Marines come to Minnesota to honor comrade’s memory

Marines who had served in Vietnam with George McComesky traveled from all parts of the country to visit George's family and pay their respects at the cemetery in late June. Diane McComesky is pictured with the Marines.

MAKINEN — On a summer day in the peaceful Makinen Cemetery, Diane McComesky delivered a heartfelt thank-you. To the memory of her husband, George McComesky, who died six years ago. And to the Marine Corps brothers who came to pay their respects to the beloved buddy who had fought alongside them a half-century ago in Vietnam.

"It has been a weekend filled with laughter and tears, but most of all, you have hugged our hearts," she had written in her remarks to the men of Charlie Company, 1st Battalion, 4th Marines.

"It's been a rollercoaster of emotions... Smiling one minute, tears the next. Six years ago (2013) our George changed his residence to Heaven," Diane wrote in an email. "Normally, one week prior to his anniversary in Heaven, our family would get heavy hearts. This year is quite different... we are coming off a great high of heart hugs, having spent time with the Charlie Company Marines, who shared stories of how courageous he was in fighting for our country... George was a lot more brave and courageous in combat than he ever led us to believe."

At the service on June 30 George McComesky's friend Bill Hanegmon, retired St. Louis County sheriff's deputy and a Vietnam veteran of the Army, read a poem that began, "I was a proud veteran/That served my country well/To those that would listen/I had many stories to tell." A Marine from Charlie Company read the names of the Marines killed in Vietnam and who have died in the ensuing years. Another rang a bell as each Marine's name was read.

"George held all of you in such high regard," Diane McComesky said in her speech at the cemetery. "Memorial Day, Marine Corps birthday, Veterans Day... he'd love, honor and remember you and the fine Marines that were lost in battle during Operation Beacon Hill March24-26."

Her speech continued, "I will never forget our first visit to the Vietnam Veterans Memorial in Washington. With tears in his eyes and a heavy heart, he'd slowly trace the names" of Marines who had been killed. "On our second trip to The Wall, he wondered how many of his brothers had died from complications of the war."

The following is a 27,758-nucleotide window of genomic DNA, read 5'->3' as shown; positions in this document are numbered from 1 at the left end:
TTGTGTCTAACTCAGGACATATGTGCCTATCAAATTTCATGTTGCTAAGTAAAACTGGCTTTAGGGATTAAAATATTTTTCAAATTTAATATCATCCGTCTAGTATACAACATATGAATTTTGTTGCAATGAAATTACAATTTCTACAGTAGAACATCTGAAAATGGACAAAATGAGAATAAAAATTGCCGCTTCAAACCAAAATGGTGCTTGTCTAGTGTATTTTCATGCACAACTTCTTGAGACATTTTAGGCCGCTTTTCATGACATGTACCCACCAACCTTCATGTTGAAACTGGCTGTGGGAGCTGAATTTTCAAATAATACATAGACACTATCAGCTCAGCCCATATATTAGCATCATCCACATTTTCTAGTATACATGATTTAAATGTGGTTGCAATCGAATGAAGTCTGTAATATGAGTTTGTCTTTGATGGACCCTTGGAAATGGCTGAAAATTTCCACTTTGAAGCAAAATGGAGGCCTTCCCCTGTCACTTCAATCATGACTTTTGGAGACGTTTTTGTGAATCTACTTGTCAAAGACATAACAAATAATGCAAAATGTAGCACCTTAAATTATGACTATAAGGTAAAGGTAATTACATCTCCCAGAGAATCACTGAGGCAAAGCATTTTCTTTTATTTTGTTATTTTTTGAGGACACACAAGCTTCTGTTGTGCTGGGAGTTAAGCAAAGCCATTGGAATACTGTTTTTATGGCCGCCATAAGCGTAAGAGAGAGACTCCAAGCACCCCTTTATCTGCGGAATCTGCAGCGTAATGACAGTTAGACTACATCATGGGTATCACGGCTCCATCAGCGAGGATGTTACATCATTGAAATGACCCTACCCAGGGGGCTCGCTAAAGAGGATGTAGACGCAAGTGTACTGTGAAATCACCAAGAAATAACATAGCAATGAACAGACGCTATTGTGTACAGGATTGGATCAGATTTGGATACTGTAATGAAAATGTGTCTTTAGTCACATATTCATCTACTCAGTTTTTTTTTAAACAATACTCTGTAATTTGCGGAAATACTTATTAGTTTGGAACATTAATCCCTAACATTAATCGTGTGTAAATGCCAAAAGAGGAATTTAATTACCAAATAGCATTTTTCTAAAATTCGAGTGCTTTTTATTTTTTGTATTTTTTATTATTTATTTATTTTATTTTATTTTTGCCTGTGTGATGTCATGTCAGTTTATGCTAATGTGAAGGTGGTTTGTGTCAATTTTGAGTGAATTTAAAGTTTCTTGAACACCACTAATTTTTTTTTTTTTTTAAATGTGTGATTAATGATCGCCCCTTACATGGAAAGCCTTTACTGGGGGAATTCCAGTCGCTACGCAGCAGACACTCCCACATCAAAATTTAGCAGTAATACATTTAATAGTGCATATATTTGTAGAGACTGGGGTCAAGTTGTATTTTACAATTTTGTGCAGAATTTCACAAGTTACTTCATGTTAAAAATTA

She addressed some of the buddies by name, one of the them Carl Henry Martin, among the group of Marines who had made the trip to Minnesota. "Carl Henry," she said, "you were a topic of conversation on our first date in July of 1989. He was telling me how he admired you and hoped and prayed you had made it out on Vietnam alive. He had tried unsuccessfully to find you... until February 2013 when you sent him an email. He carried a copy of that email with him for days. I believe it was a gift from God that George reconnected with a lot of you in the last year before he changed his residence to Heaven."

In a phone conversation from his Florida home Martin said, "My words always came from my deep respect and brotherly love for our friend, George McComesky."

Martin then said via email, "George to me was the quintessence of what you expect from a Marine NCO (non-commissioned officer). He not only strived to do each task correctly and see it to its conclusion — mission accomplished. George also carried it a step further in that his motto was to do his very best every time. That makes all the difference in the world, believe me."

Martin continued, "He cared deeply for the men of his squad (First Squad), those Marines around him (First Platoon), the Corps (USMC) and his home (America). He was a gung-ho Marine as they say and espoused esprit de corps to all that knew him. It was my honor to have known George and served alongside of him in combat in Vietnam."

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